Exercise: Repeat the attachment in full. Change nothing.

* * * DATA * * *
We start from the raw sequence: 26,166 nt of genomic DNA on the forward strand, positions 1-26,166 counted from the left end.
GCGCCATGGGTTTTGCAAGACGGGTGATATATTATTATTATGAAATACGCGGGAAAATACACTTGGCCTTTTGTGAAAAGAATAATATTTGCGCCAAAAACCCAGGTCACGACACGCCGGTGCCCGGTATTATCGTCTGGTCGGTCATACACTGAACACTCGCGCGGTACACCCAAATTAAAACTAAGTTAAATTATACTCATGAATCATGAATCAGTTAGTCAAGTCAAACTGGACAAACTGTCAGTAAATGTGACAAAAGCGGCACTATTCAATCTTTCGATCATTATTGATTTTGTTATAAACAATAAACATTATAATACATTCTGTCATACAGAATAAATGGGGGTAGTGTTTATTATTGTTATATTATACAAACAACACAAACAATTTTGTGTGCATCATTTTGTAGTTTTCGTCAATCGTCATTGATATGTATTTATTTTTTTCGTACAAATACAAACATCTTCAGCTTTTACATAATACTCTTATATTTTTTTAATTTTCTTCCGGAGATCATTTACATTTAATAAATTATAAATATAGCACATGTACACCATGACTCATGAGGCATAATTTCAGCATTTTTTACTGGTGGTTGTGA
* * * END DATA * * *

We start from the raw sequence: 26,166 nt of genomic DNA on the forward strand, positions 1-26,166 counted from the left end.
GCGCCATGGGTTTTGCAAGACGGGTGATATATTATTATTATGAAATACGCGGGAAAATACACTTGGCCTTTTGTGAAAAGAATAATATTTGCGCCAAAAACCCAGGTCACGACACGCCGGTGCCCGGTATTATCGTCTGGTCGGTCATACACTGAACACTCGCGCGGTACACCCAAATTAAAACTAAGTTAAATTATACTCATGAATCATGAATCAGTTAGTCAAGTCAAACTGGACAAACTGTCAGTAAATGTGACAAAAGCGGCACTATTCAATCTTTCGATCATTATTGATTTTGTTATAAACAATAAACATTATAATACATTCTGTCATACAGAATAAATGGGGGTAGTGTTTATTATTGTTATATTATACAAACAACACAAACAATTTTGTGTGCATCATTTTGTAGTTTTCGTCAATCGTCATTGATATGTATTTATTTTTTTCGTACAAATACAAACATCTTCAGCTTTTACATAATACTCTTATATTTTTTTAATTTTCTTCCGGAGATCATTTACATTTAATAAATTATAAATATAGCACATGTACACCATGACTCATGAGGCATAATTTCAGCATTTTTTACTGGTGGTTGTGA